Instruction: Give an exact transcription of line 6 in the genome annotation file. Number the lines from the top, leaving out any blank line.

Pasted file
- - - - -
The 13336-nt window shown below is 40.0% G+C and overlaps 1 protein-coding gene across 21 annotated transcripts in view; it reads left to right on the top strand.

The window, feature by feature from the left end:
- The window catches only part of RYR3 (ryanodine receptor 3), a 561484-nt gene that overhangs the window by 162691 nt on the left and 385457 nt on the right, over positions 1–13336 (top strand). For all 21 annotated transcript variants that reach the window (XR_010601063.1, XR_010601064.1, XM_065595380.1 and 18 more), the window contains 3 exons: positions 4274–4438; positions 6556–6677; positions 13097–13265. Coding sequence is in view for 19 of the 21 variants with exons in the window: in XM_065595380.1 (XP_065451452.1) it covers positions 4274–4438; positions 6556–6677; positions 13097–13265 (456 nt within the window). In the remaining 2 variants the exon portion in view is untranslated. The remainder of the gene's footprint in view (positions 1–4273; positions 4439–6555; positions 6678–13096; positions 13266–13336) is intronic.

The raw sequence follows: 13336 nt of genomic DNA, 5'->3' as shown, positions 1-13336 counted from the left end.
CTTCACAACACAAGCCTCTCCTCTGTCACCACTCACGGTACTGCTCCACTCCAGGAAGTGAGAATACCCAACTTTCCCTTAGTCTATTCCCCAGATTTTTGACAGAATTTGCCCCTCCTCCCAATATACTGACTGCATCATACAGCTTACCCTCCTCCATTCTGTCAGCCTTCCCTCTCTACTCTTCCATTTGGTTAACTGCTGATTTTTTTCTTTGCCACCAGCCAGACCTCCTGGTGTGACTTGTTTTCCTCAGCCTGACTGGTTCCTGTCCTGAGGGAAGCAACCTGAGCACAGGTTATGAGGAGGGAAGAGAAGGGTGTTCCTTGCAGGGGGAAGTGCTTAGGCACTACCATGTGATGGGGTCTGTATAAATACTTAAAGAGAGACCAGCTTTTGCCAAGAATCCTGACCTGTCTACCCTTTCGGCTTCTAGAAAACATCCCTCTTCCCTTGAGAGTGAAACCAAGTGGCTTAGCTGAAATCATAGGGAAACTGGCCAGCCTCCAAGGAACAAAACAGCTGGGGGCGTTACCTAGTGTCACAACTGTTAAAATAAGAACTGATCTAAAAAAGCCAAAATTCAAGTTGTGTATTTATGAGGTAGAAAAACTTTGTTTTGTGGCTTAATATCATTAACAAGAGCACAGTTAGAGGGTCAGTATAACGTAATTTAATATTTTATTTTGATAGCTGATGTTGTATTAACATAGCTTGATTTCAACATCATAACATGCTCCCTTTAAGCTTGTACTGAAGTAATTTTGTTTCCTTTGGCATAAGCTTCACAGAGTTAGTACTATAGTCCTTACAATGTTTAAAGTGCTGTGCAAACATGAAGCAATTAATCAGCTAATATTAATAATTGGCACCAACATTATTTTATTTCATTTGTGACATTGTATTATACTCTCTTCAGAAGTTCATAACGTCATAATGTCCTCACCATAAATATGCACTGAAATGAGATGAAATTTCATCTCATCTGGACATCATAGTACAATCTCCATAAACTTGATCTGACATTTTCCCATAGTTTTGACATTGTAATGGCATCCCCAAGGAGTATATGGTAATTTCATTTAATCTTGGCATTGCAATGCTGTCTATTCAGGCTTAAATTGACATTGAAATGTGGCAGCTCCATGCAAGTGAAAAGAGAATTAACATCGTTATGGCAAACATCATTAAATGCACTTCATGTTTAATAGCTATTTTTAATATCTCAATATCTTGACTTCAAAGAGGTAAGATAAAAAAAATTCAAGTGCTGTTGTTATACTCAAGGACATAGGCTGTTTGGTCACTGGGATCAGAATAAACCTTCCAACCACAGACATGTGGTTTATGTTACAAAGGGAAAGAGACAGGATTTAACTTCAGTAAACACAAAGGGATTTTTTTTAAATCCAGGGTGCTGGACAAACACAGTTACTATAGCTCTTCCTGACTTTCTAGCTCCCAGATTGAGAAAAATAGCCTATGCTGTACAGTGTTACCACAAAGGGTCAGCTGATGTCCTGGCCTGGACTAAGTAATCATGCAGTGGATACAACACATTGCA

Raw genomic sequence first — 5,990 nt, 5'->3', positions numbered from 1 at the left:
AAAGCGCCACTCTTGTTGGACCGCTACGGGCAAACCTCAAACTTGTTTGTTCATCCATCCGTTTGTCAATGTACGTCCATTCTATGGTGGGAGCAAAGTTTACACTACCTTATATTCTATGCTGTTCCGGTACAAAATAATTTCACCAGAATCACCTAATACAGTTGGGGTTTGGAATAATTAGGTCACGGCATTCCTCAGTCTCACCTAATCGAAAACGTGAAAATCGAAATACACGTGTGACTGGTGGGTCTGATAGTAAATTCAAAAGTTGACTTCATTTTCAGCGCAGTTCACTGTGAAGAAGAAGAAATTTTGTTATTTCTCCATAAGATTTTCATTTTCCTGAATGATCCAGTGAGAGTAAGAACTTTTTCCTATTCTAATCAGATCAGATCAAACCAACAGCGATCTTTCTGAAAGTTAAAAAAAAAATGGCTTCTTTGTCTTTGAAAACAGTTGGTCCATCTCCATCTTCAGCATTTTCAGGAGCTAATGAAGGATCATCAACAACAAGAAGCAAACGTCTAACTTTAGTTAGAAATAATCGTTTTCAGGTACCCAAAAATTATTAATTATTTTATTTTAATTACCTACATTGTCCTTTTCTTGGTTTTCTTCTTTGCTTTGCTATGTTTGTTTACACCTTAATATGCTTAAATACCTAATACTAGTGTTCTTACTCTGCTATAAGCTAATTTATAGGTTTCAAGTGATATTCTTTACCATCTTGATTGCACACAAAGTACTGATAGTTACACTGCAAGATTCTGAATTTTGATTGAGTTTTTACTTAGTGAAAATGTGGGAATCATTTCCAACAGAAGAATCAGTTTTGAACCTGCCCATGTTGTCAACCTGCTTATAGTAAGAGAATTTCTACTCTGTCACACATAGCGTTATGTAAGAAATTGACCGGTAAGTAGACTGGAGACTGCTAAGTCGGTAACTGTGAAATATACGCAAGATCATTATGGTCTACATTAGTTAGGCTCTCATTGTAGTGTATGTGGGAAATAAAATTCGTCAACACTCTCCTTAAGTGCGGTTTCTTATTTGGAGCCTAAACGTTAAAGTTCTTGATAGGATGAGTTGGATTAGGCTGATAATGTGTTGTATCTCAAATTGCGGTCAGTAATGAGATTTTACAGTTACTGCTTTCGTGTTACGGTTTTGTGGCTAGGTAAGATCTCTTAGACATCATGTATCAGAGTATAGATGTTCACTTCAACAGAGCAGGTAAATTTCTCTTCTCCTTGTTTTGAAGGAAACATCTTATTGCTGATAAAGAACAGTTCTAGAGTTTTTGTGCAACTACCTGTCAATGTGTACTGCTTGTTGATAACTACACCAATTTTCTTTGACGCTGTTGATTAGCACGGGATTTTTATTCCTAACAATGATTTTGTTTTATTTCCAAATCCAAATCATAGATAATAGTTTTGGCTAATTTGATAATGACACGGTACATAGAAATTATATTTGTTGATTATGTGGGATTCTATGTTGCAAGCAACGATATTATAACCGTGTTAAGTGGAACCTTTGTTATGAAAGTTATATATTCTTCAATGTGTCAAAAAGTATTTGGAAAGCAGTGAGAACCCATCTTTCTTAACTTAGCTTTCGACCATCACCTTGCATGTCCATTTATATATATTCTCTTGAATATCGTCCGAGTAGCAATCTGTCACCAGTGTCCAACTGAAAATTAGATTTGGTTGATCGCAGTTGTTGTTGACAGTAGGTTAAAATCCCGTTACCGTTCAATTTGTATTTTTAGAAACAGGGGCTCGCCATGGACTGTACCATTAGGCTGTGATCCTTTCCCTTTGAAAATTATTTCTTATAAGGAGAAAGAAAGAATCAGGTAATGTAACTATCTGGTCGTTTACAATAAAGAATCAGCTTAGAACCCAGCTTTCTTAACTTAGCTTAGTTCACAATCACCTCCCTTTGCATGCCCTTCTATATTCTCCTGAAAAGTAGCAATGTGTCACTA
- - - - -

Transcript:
Raw genomic sequence first — 5,990 nt, 5'->3', positions numbered from 1 at the left: